{¶ 14} In Village Station, the tenant held over after the stated term for nine days.   The holdover provision provided for double rent “ ‘for a period equal to the  period of such detention.’ ” 4  The holdover provision further provided:

{¶ 15} “ ‘Should Lessee occupy the premises after the termination of this Lease for any cause whatsoever, Lessee shall be considered a tenant at will and by sufferance of Lessor and no such occupancy shall operate as a renewal of the Lease or any part thereof, and thereafter Lessee shall be a tenant on a month to month basis.’ ” 5

{¶ 16} The tenant in Village Station contended that it should be liable only for nine days of additional rent, at double the rent, whereas the landlord contended that it should receive double rent for the entire month because the tenant was on a month-to-month tenancy.

{¶ 17} This court applied R.C. 5321.06 to the facts of that case and stated:

{¶ 18} “[P]arties to a lease agreement can agree to anything they wish within the limits of the law.  * * * [W]e conclude that the parties in the instant case had the right to agree that a tenant for a term of years must pay daily instead of monthly rent in the event of a month-to-month holdover situation.” 6

{¶ 19} This court then held that, if the liquidated-damages provision of the holdover provision is to be upheld, it must bear some relation to the actual damages sustained by the landlord.7  Otherwise, the landlord's contention that it was entitled to a whole month's rent would result in an illegal penalty provision.8  Inasmuch as the parties were free to contract, within the limits of the law, to “any term related to rent” and the landlord could not prove that it had sustained damages in excess of nine days' rental, it was limited to recovering double rent as holdover rental for nine days only.

{¶ 20} Therefore, far from outlawing a holdover provision that doubles a tenant's rent, Village Station accepted the legality of such a provision as a liquidated damages provision as long as it bears some relation to the landlord's actual damages.   We note that the tenant in that case did not challenge the legality of charging double rent as liquidated damages in a holdover provision;  it merely asserted that the landlord could not charge double rent for a period beyond the time the tenant was actually holding over.   Thus, this court's decision  in Village Station does not support the Feudos' argument that holdover provisions that contain double-rent terms are illegal.

{¶ 21} Furthermore, the facts of this case differ markedly from Village Station in that (1) the Feudos do not agree that they are liable for double rent for any portion of the holdover period, and (2) Article XXV negates the notion that a month-to-month tenancy, or any other kind of tenancy, is created at the expiration of the lease.   Instead, holdover tenants are referred to as persons who are unlawfully detaining the premises.

{¶ 22} In the second prong of their argument, the Feudos assert that Brunswick was unable to establish the value of the rental premises at any amount greater than $1,900 per month.   To claim that Brunswick was entitled to double the rent every month of the holdover period, therefore, can only be construed to be an illegal penalty provision.

{¶ 23} With reference to this prong of their argument, we refer again to Village Station, in which both parties accepted that double-rent for holding over was due and owing, the only question being for what period of time.9  The tenant in that case did not challenge the double-rent provision as an illegal penalty.10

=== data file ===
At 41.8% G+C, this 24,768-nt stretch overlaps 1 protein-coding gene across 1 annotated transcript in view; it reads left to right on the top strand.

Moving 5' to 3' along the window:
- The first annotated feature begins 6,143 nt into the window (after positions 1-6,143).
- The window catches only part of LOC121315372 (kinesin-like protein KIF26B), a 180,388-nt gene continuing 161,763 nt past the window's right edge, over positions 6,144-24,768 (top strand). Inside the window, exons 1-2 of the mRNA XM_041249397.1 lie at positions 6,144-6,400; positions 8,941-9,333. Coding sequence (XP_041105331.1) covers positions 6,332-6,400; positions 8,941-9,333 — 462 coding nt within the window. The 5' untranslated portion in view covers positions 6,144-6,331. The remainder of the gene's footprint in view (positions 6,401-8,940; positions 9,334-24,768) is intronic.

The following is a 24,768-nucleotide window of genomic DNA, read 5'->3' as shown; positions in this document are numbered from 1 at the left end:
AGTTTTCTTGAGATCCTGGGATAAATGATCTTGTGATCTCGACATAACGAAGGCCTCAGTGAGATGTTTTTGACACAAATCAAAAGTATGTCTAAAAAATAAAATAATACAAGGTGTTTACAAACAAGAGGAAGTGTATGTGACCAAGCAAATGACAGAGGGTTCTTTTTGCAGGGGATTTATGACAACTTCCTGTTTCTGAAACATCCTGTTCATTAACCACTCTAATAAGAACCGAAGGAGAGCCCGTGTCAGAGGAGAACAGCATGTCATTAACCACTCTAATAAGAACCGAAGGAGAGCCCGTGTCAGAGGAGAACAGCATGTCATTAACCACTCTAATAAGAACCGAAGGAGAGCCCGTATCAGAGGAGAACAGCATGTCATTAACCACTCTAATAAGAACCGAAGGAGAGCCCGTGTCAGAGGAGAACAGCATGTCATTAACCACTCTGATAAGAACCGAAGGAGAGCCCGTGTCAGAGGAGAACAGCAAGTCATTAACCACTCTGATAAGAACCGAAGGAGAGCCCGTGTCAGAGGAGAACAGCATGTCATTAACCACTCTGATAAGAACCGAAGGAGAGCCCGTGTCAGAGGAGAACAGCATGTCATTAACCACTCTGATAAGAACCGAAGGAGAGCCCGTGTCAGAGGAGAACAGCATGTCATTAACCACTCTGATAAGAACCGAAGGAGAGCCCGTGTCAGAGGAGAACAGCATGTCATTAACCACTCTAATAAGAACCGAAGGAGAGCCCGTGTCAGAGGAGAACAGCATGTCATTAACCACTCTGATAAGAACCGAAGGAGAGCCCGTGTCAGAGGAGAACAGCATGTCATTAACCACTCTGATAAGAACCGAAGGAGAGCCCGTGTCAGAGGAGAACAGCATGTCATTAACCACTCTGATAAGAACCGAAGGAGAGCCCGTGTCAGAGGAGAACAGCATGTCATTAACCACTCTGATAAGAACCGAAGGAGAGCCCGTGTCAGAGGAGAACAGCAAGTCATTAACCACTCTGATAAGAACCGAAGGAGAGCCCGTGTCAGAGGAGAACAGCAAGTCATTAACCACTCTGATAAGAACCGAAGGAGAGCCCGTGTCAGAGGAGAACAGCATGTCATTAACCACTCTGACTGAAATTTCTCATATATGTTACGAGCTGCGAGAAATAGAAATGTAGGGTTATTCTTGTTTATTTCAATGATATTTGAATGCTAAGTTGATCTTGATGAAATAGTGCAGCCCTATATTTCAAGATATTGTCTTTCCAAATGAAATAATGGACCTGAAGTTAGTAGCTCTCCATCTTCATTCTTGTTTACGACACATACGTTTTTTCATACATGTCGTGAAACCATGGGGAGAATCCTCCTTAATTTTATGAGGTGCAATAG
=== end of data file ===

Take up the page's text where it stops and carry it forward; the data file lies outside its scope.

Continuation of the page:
{¶ 24} In addition, courts in other jurisdictions, when faced with similar facts, have upheld the validity of double- or even triple-rent provisions in commercial leases.11  For example, the District of Columbia Court of Appeals has stated that “a double-rent provision in a lease presents no anomaly in our law,” 12 and a similar case in that same district, in upholding a triple-rent provision, stated:

{¶ 25} “[Tenant] breached the agreement when it failed to surrender possession of the demised premises.  * * * There is no requirement in the leases that hold-over must be wrongful.   Moreover, the Court finds the triple rent provision legitimate.   Triple rent does not, without more, constitute a penalty.  * * * Other jurisdictions have approved even more onerous clauses.” 13

 {¶ 26} The Georgia Court of Appeals, in upholding a double-rent provision, has stated that such a provision “is not a penalty but simply a contract term, and it does not violate public policy.” 14

{¶ 27} Thus, we conclude that a double-rent provision for a holdover tenant in commercial lease is not, without more, an illegal penalty provision.

{¶ 28} For the foregoing reasons, the Feudos' assignment of error is without merit.

{¶ 29} The judgment of the trial court is affirmed.

Judgment affirmed.


1.   Clem v. Steiner, 11th Dist. No. 2002-P-0056, 2003-Ohio-4865, 2003 WL 22118390, at ¶ 15.

2.   Samson Sales, Inc. v. Honeywell, Inc. (1984), 12 Ohio St.3d 27, 28-29, 12 OBR 23, 465 N.E.2d 392.

3.   Village Station Assoc. v. Geauga Co. (1992), 84 Ohio App.3d 448, 616 N.E.2d 1201.

4.   (Emphasis sic.)  Id. at 449, 616 N.E.2d 1201.

5.   (Emphasis sic.)  Id.

6.   Id. at 451, 616 N.E.2d 1201.

7.   Id.

8.   Id.

9.   Id. at 451-452, 616 N.E.2d 1201.

10.   Id.

11.   See, generally, Annotation, Validity and Construction of Lease Provision Requiring Lessee to Pay Liquidated Sum for Failure to Vacate Premises or Surrender Possession at Expiration of Lease (1952), 23 A.L.R.2d 1318, 1952 WL 7731.

12.   Sanchez v. Eleven Fourteen, Inc. (App.D.C.1993), 623 A.2d 1179, 1182.

13.   Horn & Hardart Co. v. Natl. RR. Passenger Corp. (D.D.C.1987), 659 F.Supp. 1258, 1267, citing Johnson v. Fuller (1983), 190 Conn. 552, 461 A.2d 988 and Lama v. Manale (1950), 218 La. 511, 50 So.2d 15, 17.

14.   (Citation omitted.)  Am. Net, Inc. v. U.S. Cover, Inc. (2000), 243 Ga.App. 204, 209, 532 S.E.2d 756, 761.


GRENDELL, J., concurs. O'TOOLE, J., dissents.

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Docket No: No. 2006-L-151.

Decided: May 04, 2007

Court: Court of Appeals of Ohio,Eleventh District, Lake County.